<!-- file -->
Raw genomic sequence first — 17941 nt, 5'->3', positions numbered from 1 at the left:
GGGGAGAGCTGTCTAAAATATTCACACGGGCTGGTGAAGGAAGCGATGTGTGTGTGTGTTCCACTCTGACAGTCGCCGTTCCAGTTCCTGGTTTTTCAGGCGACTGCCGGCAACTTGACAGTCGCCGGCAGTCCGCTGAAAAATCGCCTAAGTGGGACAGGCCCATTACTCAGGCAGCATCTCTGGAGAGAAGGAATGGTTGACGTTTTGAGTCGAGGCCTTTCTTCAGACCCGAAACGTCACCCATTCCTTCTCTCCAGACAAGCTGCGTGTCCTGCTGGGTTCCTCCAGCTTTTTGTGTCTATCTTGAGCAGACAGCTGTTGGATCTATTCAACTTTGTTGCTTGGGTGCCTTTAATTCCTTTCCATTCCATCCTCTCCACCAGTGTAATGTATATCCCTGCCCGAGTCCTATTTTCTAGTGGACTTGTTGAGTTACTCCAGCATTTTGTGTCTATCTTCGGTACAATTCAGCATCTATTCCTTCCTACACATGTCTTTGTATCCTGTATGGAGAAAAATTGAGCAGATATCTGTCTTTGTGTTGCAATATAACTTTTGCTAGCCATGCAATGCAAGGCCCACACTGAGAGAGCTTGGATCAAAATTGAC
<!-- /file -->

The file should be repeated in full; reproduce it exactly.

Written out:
Raw genomic sequence first — 17941 nt, 5'->3', positions numbered from 1 at the left:
GGGGAGAGCTGTCTAAAATATTCACACGGGCTGGTGAAGGAAGCGATGTGTGTGTGTGTTCCACTCTGACAGTCGCCGTTCCAGTTCCTGGTTTTTCAGGCGACTGCCGGCAACTTGACAGTCGCCGGCAGTCCGCTGAAAAATCGCCTAAGTGGGACAGGCCCATTACTCAGGCAGCATCTCTGGAGAGAAGGAATGGTTGACGTTTTGAGTCGAGGCCTTTCTTCAGACCCGAAACGTCACCCATTCCTTCTCTCCAGACAAGCTGCGTGTCCTGCTGGGTTCCTCCAGCTTTTTGTGTCTATCTTGAGCAGACAGCTGTTGGATCTATTCAACTTTGTTGCTTGGGTGCCTTTAATTCCTTTCCATTCCATCCTCTCCACCAGTGTAATGTATATCCCTGCCCGAGTCCTATTTTCTAGTGGACTTGTTGAGTTACTCCAGCATTTTGTGTCTATCTTCGGTACAATTCAGCATCTATTCCTTCCTACACATGTCTTTGTATCCTGTATGGAGAAAAATTGAGCAGATATCTGTCTTTGTGTTGCAATATAACTTTTGCTAGCCATGCAATGCAAGGCCCACACTGAGAGAGCTTGGATCAAAATTGAC